9th District Senator Christopher J. Connors, Assemblyman Brian E. Rumpf and Assemblywoman DiAnne C. Gove hailed the advancement of the Jessica Lunsford Act (S-215) by the Senate Law and Public Safety Committee.
The Act, which is named after the Florida girl who was sexually assaulted and murdered by a convicted sex offender, requires mandatory terms of imprisonment for persons convicted of aggravated sexual assault against a child under the age of 13, for a specific term of years fixed by the sentencing court, between 25 years and life imprisonment, of which 25 years or more must be served before parole eligibility.
All three members of the 9th District Delegation have been co-sponsors and vocal advocates of the Jessica Lunsford Act for several legislative sessions.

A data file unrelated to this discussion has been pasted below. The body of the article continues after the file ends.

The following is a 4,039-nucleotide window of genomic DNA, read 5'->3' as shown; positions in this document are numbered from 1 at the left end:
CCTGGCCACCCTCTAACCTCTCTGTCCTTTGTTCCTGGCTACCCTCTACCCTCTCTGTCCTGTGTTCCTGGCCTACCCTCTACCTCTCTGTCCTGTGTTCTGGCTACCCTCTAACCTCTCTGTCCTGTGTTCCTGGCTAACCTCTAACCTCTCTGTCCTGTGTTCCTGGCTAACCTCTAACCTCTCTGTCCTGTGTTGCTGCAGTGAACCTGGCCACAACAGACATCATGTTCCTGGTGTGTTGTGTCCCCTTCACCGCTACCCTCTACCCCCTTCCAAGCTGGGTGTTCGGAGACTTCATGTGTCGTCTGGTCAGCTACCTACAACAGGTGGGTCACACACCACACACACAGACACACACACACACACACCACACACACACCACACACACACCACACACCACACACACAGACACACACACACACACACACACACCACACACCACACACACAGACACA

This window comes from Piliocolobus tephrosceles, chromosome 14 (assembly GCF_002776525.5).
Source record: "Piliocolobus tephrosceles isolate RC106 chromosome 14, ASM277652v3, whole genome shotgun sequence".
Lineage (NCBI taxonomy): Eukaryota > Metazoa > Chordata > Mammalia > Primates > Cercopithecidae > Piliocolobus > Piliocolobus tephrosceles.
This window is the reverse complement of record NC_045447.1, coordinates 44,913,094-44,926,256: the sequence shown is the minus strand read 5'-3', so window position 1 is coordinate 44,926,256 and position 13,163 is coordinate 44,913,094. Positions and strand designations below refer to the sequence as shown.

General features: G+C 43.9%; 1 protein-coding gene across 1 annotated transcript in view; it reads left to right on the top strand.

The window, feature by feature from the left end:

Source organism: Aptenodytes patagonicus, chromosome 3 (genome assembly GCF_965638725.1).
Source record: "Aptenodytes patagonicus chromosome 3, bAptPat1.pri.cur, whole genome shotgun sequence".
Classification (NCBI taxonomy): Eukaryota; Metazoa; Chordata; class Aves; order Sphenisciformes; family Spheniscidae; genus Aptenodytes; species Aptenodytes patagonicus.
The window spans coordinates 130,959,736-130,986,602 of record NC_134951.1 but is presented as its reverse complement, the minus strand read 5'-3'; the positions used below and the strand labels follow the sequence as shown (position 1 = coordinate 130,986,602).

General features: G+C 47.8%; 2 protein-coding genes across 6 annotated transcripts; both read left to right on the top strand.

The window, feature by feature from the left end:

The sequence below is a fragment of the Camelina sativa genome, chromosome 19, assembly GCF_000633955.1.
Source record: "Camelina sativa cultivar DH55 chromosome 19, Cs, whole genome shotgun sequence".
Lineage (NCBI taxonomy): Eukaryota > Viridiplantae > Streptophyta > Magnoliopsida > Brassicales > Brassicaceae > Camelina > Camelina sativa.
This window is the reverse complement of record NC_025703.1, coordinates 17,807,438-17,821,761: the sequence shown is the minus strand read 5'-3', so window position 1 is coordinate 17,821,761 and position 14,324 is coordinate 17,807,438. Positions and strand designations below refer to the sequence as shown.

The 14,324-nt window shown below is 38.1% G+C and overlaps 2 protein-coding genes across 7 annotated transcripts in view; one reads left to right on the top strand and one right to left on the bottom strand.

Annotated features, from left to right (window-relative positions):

Panel Advances Allen, Kean, Oroho Sponsored “Lunsford Act” to Increase Minimum Sentences for Child Predators
The primary sponsors of the “Jessica Lunsford Act,” Senators Diane Allen, Tom Kean Jr., and Steve Oroho, released the following about its passage today by the Senate Law and Public Safety Committee:
“We’ve waited far too long to put these child protection measures into law here in New Jersey,” said Allen (R- Burlington), who started this initiative in 2005 and testified today for its passage. “There is little as heinous as the sexual assault of a child and it’s time we send a message that those types of monstrous actions are going to be punished severely. Those vile enough to commit this type of a crime once should never be afforded an opportunity to put a second child and family through a similar tragedy.”